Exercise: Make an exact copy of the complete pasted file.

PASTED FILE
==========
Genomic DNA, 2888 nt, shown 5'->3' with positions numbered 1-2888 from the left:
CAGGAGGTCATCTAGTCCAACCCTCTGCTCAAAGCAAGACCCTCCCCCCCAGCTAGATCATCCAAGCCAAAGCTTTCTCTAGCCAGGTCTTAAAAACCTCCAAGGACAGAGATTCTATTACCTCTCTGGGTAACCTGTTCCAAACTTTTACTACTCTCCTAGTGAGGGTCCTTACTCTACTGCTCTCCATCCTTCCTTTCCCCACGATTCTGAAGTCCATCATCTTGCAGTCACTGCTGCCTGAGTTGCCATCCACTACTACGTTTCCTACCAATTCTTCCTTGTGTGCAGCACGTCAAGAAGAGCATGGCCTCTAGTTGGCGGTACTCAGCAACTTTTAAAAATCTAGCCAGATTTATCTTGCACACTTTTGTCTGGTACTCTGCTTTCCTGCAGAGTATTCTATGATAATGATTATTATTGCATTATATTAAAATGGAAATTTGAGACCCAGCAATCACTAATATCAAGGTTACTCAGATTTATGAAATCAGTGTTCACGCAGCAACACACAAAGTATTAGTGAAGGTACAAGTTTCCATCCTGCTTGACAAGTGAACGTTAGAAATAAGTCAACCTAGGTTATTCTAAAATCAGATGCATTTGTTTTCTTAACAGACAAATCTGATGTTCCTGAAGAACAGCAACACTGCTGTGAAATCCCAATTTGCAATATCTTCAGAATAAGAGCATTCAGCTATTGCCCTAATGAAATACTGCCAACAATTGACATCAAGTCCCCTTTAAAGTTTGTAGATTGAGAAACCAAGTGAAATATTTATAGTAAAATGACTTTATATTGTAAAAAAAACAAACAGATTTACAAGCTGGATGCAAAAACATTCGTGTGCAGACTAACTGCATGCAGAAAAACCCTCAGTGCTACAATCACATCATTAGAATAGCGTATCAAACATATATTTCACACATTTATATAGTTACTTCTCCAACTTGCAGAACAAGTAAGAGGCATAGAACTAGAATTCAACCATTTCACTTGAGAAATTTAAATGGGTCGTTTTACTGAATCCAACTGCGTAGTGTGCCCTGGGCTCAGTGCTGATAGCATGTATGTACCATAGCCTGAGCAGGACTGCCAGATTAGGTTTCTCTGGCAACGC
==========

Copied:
Genomic DNA, 2888 nt, shown 5'->3' with positions numbered 1-2888 from the left:
CAGGAGGTCATCTAGTCCAACCCTCTGCTCAAAGCAAGACCCTCCCCCCCAGCTAGATCATCCAAGCCAAAGCTTTCTCTAGCCAGGTCTTAAAAACCTCCAAGGACAGAGATTCTATTACCTCTCTGGGTAACCTGTTCCAAACTTTTACTACTCTCCTAGTGAGGGTCCTTACTCTACTGCTCTCCATCCTTCCTTTCCCCACGATTCTGAAGTCCATCATCTTGCAGTCACTGCTGCCTGAGTTGCCATCCACTACTACGTTTCCTACCAATTCTTCCTTGTGTGCAGCACGTCAAGAAGAGCATGGCCTCTAGTTGGCGGTACTCAGCAACTTTTAAAAATCTAGCCAGATTTATCTTGCACACTTTTGTCTGGTACTCTGCTTTCCTGCAGAGTATTCTATGATAATGATTATTATTGCATTATATTAAAATGGAAATTTGAGACCCAGCAATCACTAATATCAAGGTTACTCAGATTTATGAAATCAGTGTTCACGCAGCAACACACAAAGTATTAGTGAAGGTACAAGTTTCCATCCTGCTTGACAAGTGAACGTTAGAAATAAGTCAACCTAGGTTATTCTAAAATCAGATGCATTTGTTTTCTTAACAGACAAATCTGATGTTCCTGAAGAACAGCAACACTGCTGTGAAATCCCAATTTGCAATATCTTCAGAATAAGAGCATTCAGCTATTGCCCTAATGAAATACTGCCAACAATTGACATCAAGTCCCCTTTAAAGTTTGTAGATTGAGAAACCAAGTGAAATATTTATAGTAAAATGACTTTATATTGTAAAAAAAACAAACAGATTTACAAGCTGGATGCAAAAACATTCGTGTGCAGACTAACTGCATGCAGAAAAACCCTCAGTGCTACAATCACATCATTAGAATAGCGTATCAAACATATATTTCACACATTTATATAGTTACTTCTCCAACTTGCAGAACAAGTAAGAGGCATAGAACTAGAATTCAACCATTTCACTTGAGAAATTTAAATGGGTCGTTTTACTGAATCCAACTGCGTAGTGTGCCCTGGGCTCAGTGCTGATAGCATGTATGTACCATAGCCTGAGCAGGACTGCCAGATTAGGTTTCTCTGGCAACGC